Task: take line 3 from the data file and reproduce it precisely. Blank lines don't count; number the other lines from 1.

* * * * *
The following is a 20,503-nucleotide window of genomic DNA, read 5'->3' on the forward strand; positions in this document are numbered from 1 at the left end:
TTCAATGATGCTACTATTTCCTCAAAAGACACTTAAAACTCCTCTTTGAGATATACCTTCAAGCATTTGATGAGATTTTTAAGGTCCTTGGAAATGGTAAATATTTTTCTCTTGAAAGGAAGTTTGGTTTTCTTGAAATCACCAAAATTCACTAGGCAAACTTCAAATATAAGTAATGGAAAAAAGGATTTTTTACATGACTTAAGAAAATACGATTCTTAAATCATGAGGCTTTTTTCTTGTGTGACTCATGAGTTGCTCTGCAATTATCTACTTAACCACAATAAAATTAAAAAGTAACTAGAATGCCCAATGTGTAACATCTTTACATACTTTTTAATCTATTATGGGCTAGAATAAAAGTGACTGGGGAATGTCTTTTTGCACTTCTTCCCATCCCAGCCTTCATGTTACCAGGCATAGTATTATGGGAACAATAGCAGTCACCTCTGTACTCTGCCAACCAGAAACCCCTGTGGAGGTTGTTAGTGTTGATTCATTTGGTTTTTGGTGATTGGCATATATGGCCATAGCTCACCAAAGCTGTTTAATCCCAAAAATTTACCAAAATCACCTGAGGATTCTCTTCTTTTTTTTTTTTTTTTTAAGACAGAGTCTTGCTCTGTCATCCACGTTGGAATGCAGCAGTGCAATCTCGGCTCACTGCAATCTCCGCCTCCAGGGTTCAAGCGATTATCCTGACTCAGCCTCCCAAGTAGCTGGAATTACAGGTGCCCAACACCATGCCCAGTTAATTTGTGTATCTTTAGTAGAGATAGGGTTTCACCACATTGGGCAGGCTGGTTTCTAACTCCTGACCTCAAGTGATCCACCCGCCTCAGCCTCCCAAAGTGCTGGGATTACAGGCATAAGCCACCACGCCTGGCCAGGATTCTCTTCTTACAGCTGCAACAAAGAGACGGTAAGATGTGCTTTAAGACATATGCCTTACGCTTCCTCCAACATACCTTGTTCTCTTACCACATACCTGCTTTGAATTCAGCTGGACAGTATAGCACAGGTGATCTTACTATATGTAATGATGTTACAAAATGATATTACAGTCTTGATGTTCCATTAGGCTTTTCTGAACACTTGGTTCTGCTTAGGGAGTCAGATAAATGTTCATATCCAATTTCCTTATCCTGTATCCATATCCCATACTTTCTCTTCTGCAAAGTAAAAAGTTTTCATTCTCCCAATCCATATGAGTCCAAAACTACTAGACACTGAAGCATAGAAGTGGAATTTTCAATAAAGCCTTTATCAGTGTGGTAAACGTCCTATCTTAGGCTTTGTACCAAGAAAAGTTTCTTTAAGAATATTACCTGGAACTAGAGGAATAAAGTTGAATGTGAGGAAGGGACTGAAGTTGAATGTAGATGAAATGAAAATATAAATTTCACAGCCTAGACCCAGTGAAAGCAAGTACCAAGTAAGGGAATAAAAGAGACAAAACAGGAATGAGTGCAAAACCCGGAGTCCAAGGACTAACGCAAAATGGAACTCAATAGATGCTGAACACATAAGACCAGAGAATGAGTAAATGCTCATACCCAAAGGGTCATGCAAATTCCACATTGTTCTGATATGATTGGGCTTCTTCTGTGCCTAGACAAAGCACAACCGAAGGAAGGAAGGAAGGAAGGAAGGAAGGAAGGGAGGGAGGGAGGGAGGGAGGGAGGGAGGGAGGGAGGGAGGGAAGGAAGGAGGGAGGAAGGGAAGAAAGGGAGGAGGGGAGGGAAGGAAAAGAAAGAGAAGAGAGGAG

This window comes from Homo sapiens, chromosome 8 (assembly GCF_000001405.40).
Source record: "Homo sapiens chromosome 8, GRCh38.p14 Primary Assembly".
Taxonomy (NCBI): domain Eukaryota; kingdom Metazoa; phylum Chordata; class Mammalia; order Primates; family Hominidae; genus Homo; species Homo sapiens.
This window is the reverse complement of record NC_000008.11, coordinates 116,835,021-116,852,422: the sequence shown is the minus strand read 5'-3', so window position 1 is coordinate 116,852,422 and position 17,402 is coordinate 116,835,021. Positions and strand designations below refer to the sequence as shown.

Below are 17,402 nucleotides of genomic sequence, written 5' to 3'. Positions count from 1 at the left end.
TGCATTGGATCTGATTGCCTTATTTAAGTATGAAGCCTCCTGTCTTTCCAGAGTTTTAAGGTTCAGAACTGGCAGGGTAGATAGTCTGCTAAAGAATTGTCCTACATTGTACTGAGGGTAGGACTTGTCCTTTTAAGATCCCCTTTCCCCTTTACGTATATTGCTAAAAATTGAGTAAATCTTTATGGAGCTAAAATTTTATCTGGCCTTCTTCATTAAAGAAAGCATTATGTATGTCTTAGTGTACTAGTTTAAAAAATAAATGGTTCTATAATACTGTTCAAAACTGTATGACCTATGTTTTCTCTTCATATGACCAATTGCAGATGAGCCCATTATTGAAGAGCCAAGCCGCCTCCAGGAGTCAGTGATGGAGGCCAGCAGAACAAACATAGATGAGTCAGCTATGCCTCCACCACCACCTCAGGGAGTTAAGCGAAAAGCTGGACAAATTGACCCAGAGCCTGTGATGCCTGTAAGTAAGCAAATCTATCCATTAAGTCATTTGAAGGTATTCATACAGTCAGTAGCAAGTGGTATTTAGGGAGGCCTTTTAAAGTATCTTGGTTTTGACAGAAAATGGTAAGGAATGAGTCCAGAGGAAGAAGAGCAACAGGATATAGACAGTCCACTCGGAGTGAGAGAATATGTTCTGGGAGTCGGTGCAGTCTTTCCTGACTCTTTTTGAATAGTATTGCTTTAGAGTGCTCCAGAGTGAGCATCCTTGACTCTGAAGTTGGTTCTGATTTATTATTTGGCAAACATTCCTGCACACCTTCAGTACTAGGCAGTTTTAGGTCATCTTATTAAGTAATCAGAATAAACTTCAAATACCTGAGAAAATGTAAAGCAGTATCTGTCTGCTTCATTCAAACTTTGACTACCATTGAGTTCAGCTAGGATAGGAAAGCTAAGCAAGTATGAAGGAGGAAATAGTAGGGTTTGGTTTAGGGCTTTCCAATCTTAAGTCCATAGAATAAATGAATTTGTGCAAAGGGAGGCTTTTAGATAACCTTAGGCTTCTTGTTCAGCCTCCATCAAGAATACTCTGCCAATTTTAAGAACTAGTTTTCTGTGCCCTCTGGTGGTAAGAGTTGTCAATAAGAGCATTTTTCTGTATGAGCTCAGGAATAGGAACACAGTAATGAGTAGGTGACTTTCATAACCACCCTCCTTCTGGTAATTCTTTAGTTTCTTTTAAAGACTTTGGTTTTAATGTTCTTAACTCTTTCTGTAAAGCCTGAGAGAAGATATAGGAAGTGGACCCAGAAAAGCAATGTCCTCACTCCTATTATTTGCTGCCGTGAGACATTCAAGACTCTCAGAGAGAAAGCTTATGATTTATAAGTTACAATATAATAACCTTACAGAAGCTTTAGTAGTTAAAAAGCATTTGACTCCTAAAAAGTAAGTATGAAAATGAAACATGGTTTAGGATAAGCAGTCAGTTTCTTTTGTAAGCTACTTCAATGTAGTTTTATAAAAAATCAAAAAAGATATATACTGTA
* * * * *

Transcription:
This window comes from Homo sapiens, chromosome 8 (assembly GCF_000001405.40).